With the wide variety of sounds on the album I don't think I would notice if the tracks were out of sequence, as they do not seem to fit a running order, but as a body of work, it is a great sampler of the capabilities of Art Of Noise and remains my favourite album from the band. Other albums have songs I like better, but considering all of the content of each album, Who's Afraid stands out as the most enjoyable overall. The artiness of A Time for Fear and Who's Afraid, the techno-pop of Beat Box and Close to the Edit, and the mesmerising Moments in Love each lend their excellence to this album while the other tracks flirt around the edges.

I first owned this album on cassette but it was one of my earlier CD purchases as well. The band, and this album in particular, are one of a handful that I am proud to own because they are different. Despite a couple of flirts with mainstream success, Art Of Noise were never really "mainstream" but rather a cult following.

All I can say to end is I'm glad I skipped English class.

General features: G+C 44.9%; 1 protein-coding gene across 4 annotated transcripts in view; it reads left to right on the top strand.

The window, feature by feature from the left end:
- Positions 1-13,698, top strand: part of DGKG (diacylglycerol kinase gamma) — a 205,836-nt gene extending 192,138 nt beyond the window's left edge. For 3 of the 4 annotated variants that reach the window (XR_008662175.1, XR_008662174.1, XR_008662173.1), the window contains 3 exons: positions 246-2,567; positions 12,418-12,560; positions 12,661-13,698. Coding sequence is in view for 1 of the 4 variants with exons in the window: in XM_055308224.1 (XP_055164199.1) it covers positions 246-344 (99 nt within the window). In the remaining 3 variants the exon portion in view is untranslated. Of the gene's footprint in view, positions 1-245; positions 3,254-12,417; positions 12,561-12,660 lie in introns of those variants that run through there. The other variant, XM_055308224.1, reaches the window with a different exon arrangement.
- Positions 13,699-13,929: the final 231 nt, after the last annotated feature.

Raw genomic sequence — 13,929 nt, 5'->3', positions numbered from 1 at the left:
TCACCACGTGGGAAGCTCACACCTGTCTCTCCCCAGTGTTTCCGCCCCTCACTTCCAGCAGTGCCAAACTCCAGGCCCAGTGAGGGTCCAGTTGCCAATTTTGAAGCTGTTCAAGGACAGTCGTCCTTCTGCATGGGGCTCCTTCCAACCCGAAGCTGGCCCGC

*   There is an irony in the fact that nearly 30 years after discovering Art Of Noise I am still talking about them and mentioning my skipping of English class. As a result of skipping a LOT of those English classes that year, I was asked why this was the case – I had a near perfect attendance record otherwise. The questioner was the school principal. When I explained that I didn't see any value in studying yet more Shakespeare he said something I will never forget. "What will you do if you're in a social gathering of business people and the conversation turns to Shakespeare? You will be left out of the conversation." As I recall I responded that I didn't think it would be a problem. Very nearly 30 years later... I was right, Mr. Walker.

The album has appeared with two distinct covers. The CD pictures shown above represent what I believe to be a later release, as the vinyl sleeve I saw in 1986 was as pictured here, and as shown now on iTunes.

Allister Jenks is a freelance music reviewer and podcaster. You can listen to him on The Sitting Duck Podcast and find him on Twitter at @zkarj